Possessive and Plural Forms
To write the possessive form for the abbreviation of a singular noun, add an apostrophe plus s.
Examples: That CPA’s salary is twice what mine is.
I’m not sure I understand the MDRA’s mission.
Do not use an apostrophe plus s to create the plural form of an abbreviation.
Not: There were three CNA’s at the meeting. Do you know how many students received their MBA’s last year?
Have you met any of the RN’s?
But: There were three CNAs at the meeting.
Do you know how many students received their MBAs last year?
Have you met any of the RNs?
To make the plural possessive form, add an apostrophe after the s only.
Examples: Have you heard the CPAs’ recommendations?
We understand the RNs’ desire to change their schedules.
Spacing in Abbreviations
When forming abbreviations, no space should come between the letters (or the letters and the periods) of the abbreviated form.
Examples: I believe John said she was a CEO.
How long have you worked as an FBI agent?
Initials in names, however, are separated by spaces.
Examples: Have you read this book by E. B. White?
Abbreviations with End Periods
When an abbreviation with periods comes at the end of a sentence, do not follow it with another period. One period is sufficient.
Not: The plane will arrive at approximately 7 p.m..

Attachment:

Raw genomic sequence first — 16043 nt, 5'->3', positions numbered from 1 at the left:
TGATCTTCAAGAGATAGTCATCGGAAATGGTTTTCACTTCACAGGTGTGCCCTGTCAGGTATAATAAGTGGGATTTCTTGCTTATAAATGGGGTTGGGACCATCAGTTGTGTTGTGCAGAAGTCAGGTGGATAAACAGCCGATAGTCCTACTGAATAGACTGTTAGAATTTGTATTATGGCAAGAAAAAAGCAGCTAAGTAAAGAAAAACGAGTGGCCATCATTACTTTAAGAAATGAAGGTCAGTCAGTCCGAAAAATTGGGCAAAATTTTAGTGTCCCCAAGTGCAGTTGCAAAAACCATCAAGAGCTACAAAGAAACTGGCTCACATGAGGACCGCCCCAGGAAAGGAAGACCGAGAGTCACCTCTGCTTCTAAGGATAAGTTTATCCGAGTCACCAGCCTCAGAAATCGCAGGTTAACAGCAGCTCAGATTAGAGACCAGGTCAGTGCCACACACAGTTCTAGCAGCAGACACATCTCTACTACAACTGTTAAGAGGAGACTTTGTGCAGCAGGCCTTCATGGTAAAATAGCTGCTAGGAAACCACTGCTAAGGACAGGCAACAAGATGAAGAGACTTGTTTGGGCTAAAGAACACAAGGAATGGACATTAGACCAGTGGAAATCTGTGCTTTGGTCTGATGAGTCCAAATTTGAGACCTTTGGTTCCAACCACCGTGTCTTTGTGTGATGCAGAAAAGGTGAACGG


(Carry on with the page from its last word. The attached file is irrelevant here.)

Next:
Yesterday I was introduced to John B. Warner Sr..
But: The plane will arrive at approximately 7 p.m.
Yesterday I was introduced to John B. Warner Sr.
A or An
Whether to use a or an in front of an abbreviation or acronym is determined by how the abbreviation is pronounced. If the abbreviation or acronym begins with a vowel sound, then an should be used; otherwise, a is used.
Examples: How long have you worked as an FBI agent?
The first stock I ever bought was in A T & T.
As indicated at the beginning of this article, some abbreviations are not appropriate in business or formal writing. For example, corporation designations should not be abbreviated unless the abbreviation is part of the official name of the company or firm.
Not: I once considered working for that co.
Yesterday I had the opportunity to meet Jensen & Larsen.
Did you have a chance to meet the Bart bros. yesterday?
But: I once considered working for that company. Or: I once considered working for Smith-Easton Co. Or: Yesterday I had the opportunity to meet (Mr.) Jensen and (Mr.) Larsen.
Yesterday I had the opportunity to meet the owners of Jensen & Larsen.
Or: Did you have a chance to meet the Bart brothers yesterday?
Have you ever heard of Bart Bros.?
In addition, geographical names; terms of measurement; names of days, months, and holidays; volume, chapter, section, and page designations; and names of school or college courses should be written out in general text. (Such terms would only be abbreviated in the most informal of contexts.)
Not: The Wilsons recently moved to Nev. from N. Dakota.
Did you say you wanted to buy 30 lbs.?
The meeting will be held on Thurs., Oct. 24.
In college, Lance majored in phys. ed.
Read pp. 23-37 of ch. 9 in the health manual to find out more information.
But: The Wilsons recently moved to Nevada from North Dakota.
Did you say you wanted to buy 30 pounds?
The meeting will be held on Thursday, October 24.
In college, Lance majored in physical education.
Read pages 23-37 of chapter 9 in the health manual to find out more information.